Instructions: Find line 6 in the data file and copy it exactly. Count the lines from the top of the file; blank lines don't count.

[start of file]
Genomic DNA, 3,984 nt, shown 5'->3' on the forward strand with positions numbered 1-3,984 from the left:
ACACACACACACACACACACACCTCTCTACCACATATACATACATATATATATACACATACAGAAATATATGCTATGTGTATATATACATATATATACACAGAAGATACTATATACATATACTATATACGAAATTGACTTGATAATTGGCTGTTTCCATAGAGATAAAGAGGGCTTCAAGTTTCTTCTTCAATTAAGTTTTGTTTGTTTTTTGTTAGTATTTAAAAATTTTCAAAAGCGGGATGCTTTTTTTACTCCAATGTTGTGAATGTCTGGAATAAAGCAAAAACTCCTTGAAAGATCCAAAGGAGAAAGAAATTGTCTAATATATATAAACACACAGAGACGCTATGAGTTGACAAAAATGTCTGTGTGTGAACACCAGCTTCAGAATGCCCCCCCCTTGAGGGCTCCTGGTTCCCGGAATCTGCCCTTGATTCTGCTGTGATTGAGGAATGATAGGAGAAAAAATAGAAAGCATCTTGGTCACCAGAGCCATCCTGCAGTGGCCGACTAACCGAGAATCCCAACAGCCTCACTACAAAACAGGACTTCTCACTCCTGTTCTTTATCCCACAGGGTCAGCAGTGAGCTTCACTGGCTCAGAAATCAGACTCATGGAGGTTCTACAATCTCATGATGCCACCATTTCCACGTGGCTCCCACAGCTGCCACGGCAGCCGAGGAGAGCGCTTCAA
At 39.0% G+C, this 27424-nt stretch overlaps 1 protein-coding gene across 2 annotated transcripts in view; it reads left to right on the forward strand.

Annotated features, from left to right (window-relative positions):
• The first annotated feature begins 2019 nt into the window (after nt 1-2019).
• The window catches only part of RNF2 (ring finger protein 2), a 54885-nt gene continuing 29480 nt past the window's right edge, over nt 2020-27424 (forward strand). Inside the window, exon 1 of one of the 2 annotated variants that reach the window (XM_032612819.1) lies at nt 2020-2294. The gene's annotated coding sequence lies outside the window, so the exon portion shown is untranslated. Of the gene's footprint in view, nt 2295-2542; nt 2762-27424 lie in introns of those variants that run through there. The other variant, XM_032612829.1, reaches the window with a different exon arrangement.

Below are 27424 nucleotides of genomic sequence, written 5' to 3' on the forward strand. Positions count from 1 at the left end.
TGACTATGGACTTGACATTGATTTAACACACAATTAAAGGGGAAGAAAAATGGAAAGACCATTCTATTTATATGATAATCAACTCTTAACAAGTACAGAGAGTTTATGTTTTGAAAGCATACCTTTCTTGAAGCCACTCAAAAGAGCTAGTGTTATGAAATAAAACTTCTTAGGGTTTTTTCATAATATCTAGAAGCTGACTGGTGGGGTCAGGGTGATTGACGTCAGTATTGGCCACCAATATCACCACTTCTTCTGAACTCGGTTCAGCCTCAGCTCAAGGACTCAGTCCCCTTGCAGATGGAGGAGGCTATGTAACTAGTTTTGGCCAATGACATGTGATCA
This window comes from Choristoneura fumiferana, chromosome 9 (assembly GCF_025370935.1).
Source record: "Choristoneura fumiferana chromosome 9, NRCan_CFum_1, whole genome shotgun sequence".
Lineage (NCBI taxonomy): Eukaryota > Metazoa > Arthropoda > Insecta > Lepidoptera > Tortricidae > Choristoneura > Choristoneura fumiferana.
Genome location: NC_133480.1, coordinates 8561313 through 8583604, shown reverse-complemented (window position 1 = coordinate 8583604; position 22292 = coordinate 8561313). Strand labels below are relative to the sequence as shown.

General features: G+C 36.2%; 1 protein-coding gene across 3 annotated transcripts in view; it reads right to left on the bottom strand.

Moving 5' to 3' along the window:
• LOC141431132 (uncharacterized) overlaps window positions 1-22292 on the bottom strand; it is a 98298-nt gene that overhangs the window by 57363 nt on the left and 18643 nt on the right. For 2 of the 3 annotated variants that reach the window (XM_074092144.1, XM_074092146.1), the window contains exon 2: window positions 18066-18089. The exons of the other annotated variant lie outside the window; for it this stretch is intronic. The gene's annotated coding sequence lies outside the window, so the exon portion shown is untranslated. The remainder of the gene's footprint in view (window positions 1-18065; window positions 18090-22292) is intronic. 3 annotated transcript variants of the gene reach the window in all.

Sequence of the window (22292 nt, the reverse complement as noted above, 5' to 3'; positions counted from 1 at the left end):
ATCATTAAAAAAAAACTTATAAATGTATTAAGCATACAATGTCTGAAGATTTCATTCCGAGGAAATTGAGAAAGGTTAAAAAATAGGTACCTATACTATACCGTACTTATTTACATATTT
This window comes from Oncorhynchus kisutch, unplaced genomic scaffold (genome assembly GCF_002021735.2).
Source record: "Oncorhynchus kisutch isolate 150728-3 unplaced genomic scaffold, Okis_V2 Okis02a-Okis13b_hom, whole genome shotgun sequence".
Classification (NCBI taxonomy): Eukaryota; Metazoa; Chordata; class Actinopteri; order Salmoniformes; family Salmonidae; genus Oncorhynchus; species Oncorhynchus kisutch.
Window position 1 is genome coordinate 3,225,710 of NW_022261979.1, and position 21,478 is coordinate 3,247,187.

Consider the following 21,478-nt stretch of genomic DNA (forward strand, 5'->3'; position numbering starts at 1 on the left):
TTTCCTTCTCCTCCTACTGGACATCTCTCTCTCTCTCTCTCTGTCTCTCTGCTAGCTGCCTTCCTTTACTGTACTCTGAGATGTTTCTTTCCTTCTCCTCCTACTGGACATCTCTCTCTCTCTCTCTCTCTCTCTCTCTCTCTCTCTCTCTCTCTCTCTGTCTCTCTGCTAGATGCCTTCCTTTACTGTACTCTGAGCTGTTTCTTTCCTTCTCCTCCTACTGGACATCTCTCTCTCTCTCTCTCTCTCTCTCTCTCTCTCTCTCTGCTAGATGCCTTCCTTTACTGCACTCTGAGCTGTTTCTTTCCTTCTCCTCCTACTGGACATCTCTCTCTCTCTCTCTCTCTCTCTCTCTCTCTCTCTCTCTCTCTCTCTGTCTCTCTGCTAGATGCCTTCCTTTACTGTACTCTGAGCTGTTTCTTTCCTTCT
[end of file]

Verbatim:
• The window catches only part of RNF2 (ring finger protein 2), a 54885-nt gene continuing 29480 nt past the window's right edge, over nt 2020-27424 (forward strand). Inside the window, exon 1 of one of the 2 annotated variants that reach the window (XM_032612819.1) lies at nt 2020-2294. The gene's annotated coding sequence lies outside the window, so the exon portion shown is untranslated. Of the gene's footprint in view, nt 2295-2542; nt 2762-27424 lie in introns of those variants that run through there. The other variant, XM_032612829.1, reaches the window with a different exon arrangement.